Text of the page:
tagHow ToHow to Write a Triolet

How to Write a Triolet


With the resurgence of form poetry in the past decade we find it is appearing more and more in modern publications like Poetry, Ploughshares, The Missouri Review and many other print magazines, as well as in numerous online journals. One of the forms that is appearing in these journals and magazines is the triolet. Much like the villanelle, the triolet is a relatively easy form to learn, however since the poem is so short and tightly restrictive, it can be difficult to write well.

First written in France in the late thirteen hundreds, it remained a French form well into the end of the nineteenth and beginning of the twentieth century. The older forms were written using meter, with medieval triolets using five iambic feet per line, while later it became a favorite form for political satire using shorter lines of four iambic feet.

Patrick Carey, an English monk, wrote the first English language triolets, but the form remained unpopular in English for over two centuries. It only became popular for English language readers when Robert Bridges made the form seem more approachable for the readers and English language poets.

As mentioned above, the triolet is a short form, comprised of only eight lines and utilizing only two different rhymes for those lines. While Lewis Turco (1) only indicates that the lines can be of any single length, many triolets are still written with meter. Adding to the difficulty are the two refrains as the first line is repeated again in line four and seven, with the second line repeated again in line eight.

With five of eight lines in the triolet made up of repeating lines, it is very important that these lines have impact, especially considering the refrains also make up the beginning and end of the poem. The three remaining lines must also be crafted with care considering they must tie the refraining lines together while still needing to add significant substance to the poem. Combine these restrictive line requirements with the fact everything is turning on only two rhymes it is clear that word choice is important.

The restrictive rhyme scheme based on only two rhymes can often make the rhyme in a triolet sound forced, so again word choice is important. Try to avoid trite rhyme using overused rhyming words (ie. sky, cry, die, blue, true). The use of enjambment can help in reducing the forced feel to some of the rhyme, so the poet might work to avoid a reliance on end stopped lines.

Many poets have endearingly titled their poems "Triolet." While this may help bring attention to the fact that they have successfully completed a triolet, it does prevent them from using the title to add more information to the short, eight lines of poetry. Here at Literotica I have noticed some poets will title the poem and in the title add a parenthetic note informing the reader that the poem is a triolet, or whatever other specific form they have written. While the notation may cause some distraction from the poetry, it does allow a reader unfamiliar with a specific form a chance to see and learn the form.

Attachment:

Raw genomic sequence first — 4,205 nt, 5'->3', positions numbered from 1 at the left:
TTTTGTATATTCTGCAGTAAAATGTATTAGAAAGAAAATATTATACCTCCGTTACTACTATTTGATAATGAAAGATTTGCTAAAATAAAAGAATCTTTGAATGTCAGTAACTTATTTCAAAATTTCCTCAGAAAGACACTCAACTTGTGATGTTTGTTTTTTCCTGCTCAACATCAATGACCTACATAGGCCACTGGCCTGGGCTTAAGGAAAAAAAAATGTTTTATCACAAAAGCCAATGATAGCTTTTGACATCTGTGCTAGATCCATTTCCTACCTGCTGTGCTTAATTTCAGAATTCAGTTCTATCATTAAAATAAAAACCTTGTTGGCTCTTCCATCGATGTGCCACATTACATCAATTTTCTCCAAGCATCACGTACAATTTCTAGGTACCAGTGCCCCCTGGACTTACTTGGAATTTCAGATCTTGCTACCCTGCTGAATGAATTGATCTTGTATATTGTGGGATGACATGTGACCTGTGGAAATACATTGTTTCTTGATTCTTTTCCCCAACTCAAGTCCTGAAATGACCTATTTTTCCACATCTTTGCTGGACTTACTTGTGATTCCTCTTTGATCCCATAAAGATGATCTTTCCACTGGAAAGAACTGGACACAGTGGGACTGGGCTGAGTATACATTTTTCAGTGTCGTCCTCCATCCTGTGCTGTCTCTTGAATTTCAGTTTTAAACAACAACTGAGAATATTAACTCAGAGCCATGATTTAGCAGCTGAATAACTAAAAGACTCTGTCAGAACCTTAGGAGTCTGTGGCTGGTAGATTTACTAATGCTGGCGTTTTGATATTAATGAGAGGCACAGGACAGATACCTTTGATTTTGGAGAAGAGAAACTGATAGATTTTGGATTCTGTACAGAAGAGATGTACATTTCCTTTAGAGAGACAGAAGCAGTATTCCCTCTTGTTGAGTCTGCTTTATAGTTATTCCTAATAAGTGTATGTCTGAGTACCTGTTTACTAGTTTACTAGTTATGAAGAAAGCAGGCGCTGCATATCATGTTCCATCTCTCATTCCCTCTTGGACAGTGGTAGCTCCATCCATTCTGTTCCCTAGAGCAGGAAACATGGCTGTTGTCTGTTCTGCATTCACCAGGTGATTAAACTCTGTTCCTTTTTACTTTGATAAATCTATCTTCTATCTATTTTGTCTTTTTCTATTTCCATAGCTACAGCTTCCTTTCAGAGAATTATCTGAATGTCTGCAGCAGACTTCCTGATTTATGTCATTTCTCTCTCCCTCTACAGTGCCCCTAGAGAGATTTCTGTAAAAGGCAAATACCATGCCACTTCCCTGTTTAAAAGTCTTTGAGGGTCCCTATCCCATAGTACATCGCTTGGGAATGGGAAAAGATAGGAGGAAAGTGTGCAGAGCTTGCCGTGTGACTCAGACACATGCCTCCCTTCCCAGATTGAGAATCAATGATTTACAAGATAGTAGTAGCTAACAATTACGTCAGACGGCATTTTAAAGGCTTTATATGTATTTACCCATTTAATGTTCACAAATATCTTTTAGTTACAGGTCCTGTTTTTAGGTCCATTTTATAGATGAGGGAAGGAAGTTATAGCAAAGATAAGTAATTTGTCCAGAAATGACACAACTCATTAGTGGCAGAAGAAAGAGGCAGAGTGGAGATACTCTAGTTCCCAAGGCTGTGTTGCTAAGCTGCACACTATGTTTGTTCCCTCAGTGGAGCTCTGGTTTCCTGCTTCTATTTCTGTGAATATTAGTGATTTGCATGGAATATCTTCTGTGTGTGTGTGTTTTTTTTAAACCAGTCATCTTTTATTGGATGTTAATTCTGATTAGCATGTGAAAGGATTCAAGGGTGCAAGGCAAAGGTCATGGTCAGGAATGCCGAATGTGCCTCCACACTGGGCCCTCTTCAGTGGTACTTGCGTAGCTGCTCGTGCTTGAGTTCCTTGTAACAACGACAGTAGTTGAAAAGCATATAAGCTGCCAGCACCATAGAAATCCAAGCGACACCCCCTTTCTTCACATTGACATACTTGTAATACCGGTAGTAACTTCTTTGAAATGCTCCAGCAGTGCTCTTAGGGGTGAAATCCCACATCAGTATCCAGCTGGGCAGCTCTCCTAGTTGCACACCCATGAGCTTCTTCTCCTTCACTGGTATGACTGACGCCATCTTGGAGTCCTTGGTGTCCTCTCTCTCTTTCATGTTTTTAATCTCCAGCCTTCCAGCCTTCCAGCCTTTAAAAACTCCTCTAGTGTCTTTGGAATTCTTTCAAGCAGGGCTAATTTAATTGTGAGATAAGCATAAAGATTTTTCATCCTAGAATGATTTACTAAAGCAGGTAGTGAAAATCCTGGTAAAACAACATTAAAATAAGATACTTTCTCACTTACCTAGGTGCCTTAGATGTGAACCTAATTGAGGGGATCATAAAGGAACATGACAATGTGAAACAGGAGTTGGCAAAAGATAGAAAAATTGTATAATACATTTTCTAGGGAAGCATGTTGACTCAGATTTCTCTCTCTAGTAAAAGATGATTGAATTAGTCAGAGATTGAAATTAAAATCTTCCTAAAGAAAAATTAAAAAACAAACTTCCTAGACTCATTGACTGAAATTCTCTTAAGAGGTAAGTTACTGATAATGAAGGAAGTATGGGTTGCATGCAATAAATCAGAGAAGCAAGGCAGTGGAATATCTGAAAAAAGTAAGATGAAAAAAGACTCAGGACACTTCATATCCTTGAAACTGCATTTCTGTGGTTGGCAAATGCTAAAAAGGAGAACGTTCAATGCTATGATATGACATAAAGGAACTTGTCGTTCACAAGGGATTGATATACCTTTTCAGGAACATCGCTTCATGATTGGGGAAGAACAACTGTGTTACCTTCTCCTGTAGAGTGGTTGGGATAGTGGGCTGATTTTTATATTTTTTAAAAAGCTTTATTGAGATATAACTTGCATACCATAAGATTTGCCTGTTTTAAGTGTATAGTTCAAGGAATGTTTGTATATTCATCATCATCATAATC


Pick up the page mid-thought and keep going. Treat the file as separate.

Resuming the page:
For the diagram of the poem, since there is no single metric requirement outlined for the triolet, I will not diagram the meter, instead simply show the rhyme and refrain scheme:

Lines rhyme, refrain
1         A -- refrain
2         B -- refrain
3         a
4         A -- refrain
5         a
6         b
7         A -- refrain
8         B -- refrain

Again, most likely due to the difficulty of mastering the form, most well published poets have written a few triolets, but typically not a lot. Sylvia Plath's book Collected Poems showed her great diligence in practicing formal verse with numerous form poems however it included only one triolet, "Bluebeard." Some examples of triolets:


Midnight wanes on piano keys
The fading notes drift into night
And our eyes meet in silent pleas.
Midnight wanes on piano keys
As fingers part your soft chemise
When in the stillness we unite.
Midnight wanes on piano keys
The fading notes drift into night.

            James M. Thompson


When first we met we did not guess
That Love would prove so hard a master
Of more than common friendliness
When first we met we did not guess
Who cold foretell this sore distress
This irretrievable disaster
When first we met we did not guess
That Love would prove so hard a master.

            Robert Bridges

Another example of a triolet titled Vertical Blinds actually won the 2006 Literotica's yearly award for audio poetry.




1. Turco, Lewis The New Book of Forms, A Handbook of Poetics University Press of New England 1986.

2. Finch, Annie ed. & Varnes, Katherine ed. An Exaltation of Forms, Contemporary Poets Celebrate the Diversity of Their Art The University of Michigan Press, Ann Arbor 2002.

3. Strand, Mark & Boland, Eavan The Making of a Poem, A Norton Anthology of Poetic Forms W.W. Norton & Company, New York 2000.

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